QuickBooks Clinic Series: No. 2 QuickBooks Online vs Desktop Version
In the QuickBooks Clinic Series post number 2, I want to address a question that comes up regularly with our clients. That question is whether they should be using the online version or the more traditional desktop version of QuickBooks.
Let me start with the basics in terms of features and capabilities, and what the online version does and doesn’t offer compared to the desktop version.
For the most part, the online version does everything that the desktop version does with a few exceptions.
- The online version doesn’t integrate with QuickBooks Point of Sale the same way that the desktop version does. If your business records a high volume of small dollar sales (such as retail or restaurant transactions) then integration with QuickBooks Point of Sale may be critical to your operation and the desktop version may be a better choice.
- The online version doesn’t provide Bill Pay. If you work with a tremendous number of vendors in your operation this may be a limitation that will point you away from the online version.
- The online version doesn’t do complete job costing. If your business operates in an industry such as manufacturing, clothing retailing or film production where job order costing is important, then the desktop version will be more suitable for you.
- Finally, the online version offers less flexibility to customize forms and reports than the desktop version. If you need customized reporting for analysis and business decision making then you may want to steer away from the online version.
If any of these capabilities are deal-breakers for you, then most likely you’ll want to stay with the desktop version. If none of these deficits, however, impact your bookkeeping, accounting or reporting, then I would suggest looking closely at the online version. Here’s why.
It’s less expensive overall
The concern that paying for it monthly over the long term will be more than buying the software outright is a misnomer. In many cases, it will cost you less. You don’t have to pay for software upgrades because they are included in the cost of the subscription. If you purchase the desktop software and install it you not only are responsible for the cost of annual upgrades but also have to deal with the technical issues of installing them. If you have technical problems and need support, you have to pay for the support since it is not included in the cost of the software. Monthly subscriptions can end up being less expensive, allow you to spread out the cost of the service which helps with cash flow, and reduces potential headaches in terms of upkeep and upgrades.
Online secures your data in the cloud
One of the most serious reservations that owners have about the online version is that of data security. The concern is that the data can be more easily hacked. Experience demonstrates that it is a false sense of security thinking that your data is more secure because it’s in your own offices. In most small businesses there is almost no real security for your data. The data is vulnerable to unscrupulous employees copying data onto thumb drives, or even wireless networks that are open and easily accessed by someone working in close proximity. Data breaches of small business data are more prevalent than large scale online hacks. A recent study by Verizon along with the U.S. Secret Service entitled, “2012 Data Breach Investigations Report,” revealed that small businesses were six times more likely to be hacked into than large companies. Security in the cloud has improved significantly over the years and companies are entrusting their information such as ADP payroll and Salesforce.com client information to cloud-based services. By providing limited access to a select group of trusted employees, your data is more secure in the cloud than on premise. Having your QuickBooks online can provide another level of security both from a redundancy perspective and in mitigating risks from on premise theft.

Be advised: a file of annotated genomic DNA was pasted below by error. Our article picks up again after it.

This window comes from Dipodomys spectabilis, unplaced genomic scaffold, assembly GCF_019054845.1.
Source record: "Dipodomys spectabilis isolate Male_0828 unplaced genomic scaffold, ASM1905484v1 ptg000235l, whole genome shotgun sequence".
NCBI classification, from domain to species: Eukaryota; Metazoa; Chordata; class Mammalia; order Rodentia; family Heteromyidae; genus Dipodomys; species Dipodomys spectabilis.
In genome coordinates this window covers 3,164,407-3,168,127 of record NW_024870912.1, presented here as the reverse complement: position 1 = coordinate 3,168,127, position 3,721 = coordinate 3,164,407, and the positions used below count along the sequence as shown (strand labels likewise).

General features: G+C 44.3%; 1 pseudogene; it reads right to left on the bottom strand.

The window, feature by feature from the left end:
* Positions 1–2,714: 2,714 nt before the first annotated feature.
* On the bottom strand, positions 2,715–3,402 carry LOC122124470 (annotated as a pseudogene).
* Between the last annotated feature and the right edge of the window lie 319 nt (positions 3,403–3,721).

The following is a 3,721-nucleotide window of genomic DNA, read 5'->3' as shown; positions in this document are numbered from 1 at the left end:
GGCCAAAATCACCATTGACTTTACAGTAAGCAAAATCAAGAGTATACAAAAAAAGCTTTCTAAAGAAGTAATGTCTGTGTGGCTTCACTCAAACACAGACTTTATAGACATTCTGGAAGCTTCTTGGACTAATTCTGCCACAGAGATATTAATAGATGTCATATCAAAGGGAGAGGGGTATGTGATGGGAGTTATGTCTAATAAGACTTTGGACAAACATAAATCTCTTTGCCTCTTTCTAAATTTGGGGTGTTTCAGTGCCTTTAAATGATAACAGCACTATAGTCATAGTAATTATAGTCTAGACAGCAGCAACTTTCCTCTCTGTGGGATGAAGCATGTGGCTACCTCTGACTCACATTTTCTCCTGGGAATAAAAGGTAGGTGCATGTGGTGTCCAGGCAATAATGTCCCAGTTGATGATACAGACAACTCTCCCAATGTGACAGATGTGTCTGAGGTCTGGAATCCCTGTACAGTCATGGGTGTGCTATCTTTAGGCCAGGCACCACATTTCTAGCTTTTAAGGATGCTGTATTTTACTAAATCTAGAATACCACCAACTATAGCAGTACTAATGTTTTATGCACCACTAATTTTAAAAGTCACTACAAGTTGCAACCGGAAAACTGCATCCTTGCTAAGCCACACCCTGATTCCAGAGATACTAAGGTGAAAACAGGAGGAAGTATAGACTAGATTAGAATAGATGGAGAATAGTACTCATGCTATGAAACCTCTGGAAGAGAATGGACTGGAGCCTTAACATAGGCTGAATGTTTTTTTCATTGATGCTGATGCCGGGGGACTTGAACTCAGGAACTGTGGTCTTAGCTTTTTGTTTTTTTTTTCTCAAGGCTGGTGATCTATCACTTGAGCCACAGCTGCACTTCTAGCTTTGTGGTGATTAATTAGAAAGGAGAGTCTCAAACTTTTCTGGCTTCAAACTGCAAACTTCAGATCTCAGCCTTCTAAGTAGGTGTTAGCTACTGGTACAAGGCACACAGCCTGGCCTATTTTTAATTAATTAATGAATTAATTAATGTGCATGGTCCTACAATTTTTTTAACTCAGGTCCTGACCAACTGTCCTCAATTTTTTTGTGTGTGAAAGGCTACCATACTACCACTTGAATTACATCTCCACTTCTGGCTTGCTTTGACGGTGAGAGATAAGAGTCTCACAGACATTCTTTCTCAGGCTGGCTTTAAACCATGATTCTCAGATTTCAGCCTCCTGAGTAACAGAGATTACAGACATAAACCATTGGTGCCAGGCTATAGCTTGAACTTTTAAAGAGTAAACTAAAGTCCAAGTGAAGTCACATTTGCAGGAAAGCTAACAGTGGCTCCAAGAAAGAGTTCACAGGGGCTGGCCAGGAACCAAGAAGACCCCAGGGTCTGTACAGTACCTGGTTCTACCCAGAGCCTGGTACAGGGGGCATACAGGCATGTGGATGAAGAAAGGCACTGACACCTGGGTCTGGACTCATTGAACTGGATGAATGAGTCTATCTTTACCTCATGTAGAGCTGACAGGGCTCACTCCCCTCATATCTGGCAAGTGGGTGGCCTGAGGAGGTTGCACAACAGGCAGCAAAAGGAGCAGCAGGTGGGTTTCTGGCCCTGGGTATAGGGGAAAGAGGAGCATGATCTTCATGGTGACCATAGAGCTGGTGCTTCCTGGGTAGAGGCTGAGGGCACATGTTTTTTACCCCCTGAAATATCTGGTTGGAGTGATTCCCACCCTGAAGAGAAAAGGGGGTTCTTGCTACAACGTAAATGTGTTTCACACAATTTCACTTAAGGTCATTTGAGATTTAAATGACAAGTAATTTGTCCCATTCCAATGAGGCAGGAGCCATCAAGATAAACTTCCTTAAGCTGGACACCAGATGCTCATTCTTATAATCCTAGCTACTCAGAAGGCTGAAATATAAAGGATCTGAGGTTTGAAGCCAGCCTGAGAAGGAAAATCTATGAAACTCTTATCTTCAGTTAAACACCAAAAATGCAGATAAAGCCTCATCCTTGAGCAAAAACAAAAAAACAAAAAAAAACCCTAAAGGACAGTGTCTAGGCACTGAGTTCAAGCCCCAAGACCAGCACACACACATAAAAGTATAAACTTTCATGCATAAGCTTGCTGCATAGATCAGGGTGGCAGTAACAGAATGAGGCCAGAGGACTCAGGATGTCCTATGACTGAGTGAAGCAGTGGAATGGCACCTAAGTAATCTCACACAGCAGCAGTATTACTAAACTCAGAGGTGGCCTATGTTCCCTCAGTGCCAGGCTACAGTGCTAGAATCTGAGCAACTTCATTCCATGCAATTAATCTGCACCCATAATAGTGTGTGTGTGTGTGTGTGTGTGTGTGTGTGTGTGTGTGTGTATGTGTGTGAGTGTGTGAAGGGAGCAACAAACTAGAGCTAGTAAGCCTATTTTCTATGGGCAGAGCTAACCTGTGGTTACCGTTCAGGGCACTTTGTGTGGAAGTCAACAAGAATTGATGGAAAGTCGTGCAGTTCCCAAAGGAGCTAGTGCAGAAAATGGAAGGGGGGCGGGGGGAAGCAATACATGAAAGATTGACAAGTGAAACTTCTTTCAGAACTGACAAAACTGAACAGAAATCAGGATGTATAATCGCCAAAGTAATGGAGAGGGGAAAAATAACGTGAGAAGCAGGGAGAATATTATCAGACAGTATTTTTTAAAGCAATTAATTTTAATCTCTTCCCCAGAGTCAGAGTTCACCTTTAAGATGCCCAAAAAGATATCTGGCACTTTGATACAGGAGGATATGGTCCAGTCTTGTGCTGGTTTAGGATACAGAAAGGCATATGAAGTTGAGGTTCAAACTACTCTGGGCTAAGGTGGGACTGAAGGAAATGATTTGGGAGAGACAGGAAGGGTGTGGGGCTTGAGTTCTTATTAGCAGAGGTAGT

Enables redundancy and remote access
While we are not anxious to think about it, during disasters such as fire, storms and here in the Bay Area, earthquakes, the loss of power and internet can shut a company down completely. Companies with cloud-based online services can operate from any location that has power and internet access. On a more pedestrian level, online accounting allows your employees to work wherever and whenever they need to do so. You can employ individuals that are geographically diverse, and have more flexibility on where and when people work. This allows for more flexible schedules to accommodate family and individual needs or hiring individuals in remote locations that have the skills needed at a lower cost, while still meeting the business needs.
Finally, note that software licensing in general is trending toward online delivery and away from discrete desktop installations. This move by software makers is largely due to piracy concerns. Thus, you may expect to see online service offerings become more common in business and more accepted in the marketplace in the immediate future and this may suggest that it makes sense to look more closely at online versions of common software.
Chris Reynolds is a member of the Financial Systems & Reporting practice group in CFOs2GO where he supports clients across a wide range of business accounting systems including QuickBooks. As the resident QuickBooks expert, Chris builds robust systems from scratch and is able to decipher and fix poorly built processes, bringing them back to working order.
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